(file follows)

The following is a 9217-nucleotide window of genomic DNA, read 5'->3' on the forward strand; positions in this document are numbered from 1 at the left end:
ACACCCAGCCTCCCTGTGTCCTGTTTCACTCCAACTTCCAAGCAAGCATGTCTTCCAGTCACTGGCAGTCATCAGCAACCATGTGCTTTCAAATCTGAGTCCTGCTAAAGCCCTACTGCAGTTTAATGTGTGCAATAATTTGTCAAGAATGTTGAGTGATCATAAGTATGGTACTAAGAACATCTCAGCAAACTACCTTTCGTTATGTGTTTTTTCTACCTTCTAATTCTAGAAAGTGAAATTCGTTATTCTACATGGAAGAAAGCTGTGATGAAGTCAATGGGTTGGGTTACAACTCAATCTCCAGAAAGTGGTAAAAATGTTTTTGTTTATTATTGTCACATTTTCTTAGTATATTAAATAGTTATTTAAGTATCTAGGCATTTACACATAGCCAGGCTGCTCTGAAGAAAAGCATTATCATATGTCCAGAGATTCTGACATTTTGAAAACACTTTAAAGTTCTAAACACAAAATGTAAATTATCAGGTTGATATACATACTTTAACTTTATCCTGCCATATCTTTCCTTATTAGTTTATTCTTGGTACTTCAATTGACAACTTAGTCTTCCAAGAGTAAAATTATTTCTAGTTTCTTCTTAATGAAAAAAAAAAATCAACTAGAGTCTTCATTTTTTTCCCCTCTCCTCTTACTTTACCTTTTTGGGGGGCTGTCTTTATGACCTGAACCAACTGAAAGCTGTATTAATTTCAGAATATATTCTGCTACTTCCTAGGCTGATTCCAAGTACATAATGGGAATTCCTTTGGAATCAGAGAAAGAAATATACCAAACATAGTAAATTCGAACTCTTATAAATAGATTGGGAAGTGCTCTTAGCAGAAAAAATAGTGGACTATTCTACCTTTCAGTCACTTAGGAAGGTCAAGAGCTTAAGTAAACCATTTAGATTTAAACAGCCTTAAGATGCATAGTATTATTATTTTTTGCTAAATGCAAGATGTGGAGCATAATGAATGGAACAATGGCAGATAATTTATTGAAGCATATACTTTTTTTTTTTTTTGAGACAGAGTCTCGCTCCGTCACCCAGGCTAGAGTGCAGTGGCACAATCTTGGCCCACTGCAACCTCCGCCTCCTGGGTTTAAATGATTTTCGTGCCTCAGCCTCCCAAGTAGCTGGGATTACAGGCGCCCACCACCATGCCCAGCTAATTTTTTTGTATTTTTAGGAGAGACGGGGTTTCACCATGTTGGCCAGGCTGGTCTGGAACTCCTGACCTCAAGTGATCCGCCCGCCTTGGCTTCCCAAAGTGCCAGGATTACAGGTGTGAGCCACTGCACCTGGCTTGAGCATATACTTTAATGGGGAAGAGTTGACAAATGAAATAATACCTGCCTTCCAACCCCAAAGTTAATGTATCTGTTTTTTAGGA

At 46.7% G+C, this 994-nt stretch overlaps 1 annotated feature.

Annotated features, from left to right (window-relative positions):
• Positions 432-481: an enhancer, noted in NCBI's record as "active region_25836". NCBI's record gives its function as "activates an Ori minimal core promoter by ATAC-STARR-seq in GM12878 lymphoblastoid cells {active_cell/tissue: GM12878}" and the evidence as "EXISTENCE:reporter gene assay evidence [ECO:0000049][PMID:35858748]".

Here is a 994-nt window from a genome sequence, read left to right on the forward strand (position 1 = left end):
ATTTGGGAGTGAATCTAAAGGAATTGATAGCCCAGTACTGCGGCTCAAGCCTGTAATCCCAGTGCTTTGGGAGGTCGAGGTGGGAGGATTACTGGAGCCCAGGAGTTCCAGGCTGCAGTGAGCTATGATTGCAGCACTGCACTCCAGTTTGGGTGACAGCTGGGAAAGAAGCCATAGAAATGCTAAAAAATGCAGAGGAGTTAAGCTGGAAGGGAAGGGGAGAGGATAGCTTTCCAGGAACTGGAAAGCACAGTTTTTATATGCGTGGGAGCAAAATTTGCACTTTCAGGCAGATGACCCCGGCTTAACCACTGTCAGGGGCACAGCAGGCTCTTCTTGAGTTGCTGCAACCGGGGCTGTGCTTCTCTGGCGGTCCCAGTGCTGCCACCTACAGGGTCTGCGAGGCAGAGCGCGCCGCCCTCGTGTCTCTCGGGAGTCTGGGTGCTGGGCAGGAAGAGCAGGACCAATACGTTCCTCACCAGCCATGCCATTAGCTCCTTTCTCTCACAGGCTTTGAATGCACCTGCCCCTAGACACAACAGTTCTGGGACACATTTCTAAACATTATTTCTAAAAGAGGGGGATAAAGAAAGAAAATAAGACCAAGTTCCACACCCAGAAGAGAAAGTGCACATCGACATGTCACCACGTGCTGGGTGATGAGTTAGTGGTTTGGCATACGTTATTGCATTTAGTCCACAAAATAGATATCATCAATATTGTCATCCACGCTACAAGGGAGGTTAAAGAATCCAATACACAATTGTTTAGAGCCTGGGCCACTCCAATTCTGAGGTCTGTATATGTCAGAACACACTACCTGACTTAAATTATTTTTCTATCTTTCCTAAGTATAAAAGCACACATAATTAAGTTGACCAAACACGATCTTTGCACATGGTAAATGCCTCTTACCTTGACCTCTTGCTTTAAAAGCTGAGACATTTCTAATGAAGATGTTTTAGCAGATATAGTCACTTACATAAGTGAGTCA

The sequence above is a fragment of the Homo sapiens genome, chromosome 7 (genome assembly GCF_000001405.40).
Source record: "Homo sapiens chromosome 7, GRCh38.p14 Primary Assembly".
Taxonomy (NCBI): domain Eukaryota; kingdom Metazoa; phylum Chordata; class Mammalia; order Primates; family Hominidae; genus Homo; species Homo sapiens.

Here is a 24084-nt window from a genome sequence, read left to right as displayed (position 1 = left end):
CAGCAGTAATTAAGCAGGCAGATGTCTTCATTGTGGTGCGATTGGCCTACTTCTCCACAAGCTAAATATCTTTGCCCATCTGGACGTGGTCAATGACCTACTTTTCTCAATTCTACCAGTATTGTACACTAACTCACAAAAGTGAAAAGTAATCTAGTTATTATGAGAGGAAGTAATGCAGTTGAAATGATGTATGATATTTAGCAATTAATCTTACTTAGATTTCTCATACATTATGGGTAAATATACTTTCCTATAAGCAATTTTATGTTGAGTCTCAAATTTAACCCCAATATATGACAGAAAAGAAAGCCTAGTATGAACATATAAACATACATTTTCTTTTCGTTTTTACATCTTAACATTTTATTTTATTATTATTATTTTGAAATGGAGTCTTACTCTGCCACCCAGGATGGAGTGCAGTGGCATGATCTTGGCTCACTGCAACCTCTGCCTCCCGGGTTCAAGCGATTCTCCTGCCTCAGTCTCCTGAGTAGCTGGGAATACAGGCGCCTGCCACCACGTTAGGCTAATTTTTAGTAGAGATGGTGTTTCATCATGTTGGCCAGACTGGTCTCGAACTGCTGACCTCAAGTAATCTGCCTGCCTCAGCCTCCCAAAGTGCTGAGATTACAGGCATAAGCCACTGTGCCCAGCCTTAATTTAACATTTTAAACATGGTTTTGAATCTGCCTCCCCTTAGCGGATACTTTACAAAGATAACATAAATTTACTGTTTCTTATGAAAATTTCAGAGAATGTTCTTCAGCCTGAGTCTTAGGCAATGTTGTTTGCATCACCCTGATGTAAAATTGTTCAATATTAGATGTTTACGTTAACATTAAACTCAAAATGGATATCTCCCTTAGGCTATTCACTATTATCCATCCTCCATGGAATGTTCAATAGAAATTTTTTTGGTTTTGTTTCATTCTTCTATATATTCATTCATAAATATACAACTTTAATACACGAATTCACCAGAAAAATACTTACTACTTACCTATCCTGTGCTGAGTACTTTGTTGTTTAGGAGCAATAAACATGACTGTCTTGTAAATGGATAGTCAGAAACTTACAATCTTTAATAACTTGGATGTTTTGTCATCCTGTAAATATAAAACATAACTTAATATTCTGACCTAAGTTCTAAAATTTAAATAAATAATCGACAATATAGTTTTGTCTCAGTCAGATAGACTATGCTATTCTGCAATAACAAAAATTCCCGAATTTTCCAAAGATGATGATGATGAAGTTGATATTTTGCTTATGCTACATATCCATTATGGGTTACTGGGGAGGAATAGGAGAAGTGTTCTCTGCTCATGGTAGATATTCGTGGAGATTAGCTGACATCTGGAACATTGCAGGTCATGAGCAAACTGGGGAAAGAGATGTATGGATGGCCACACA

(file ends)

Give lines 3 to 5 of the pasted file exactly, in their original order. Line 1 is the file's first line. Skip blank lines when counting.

At 46.7% G+C, this 994-nt stretch overlaps 1 annotated feature.

Annotated features, from left to right (window-relative positions):
• Positions 432-481: an enhancer, noted in NCBI's record as "active region_25836". NCBI's record gives its function as "activates an Ori minimal core promoter by ATAC-STARR-seq in GM12878 lymphoblastoid cells {active_cell/tissue: GM12878}" and the evidence as "EXISTENCE:reporter gene assay evidence [ECO:0000049][PMID:35858748]".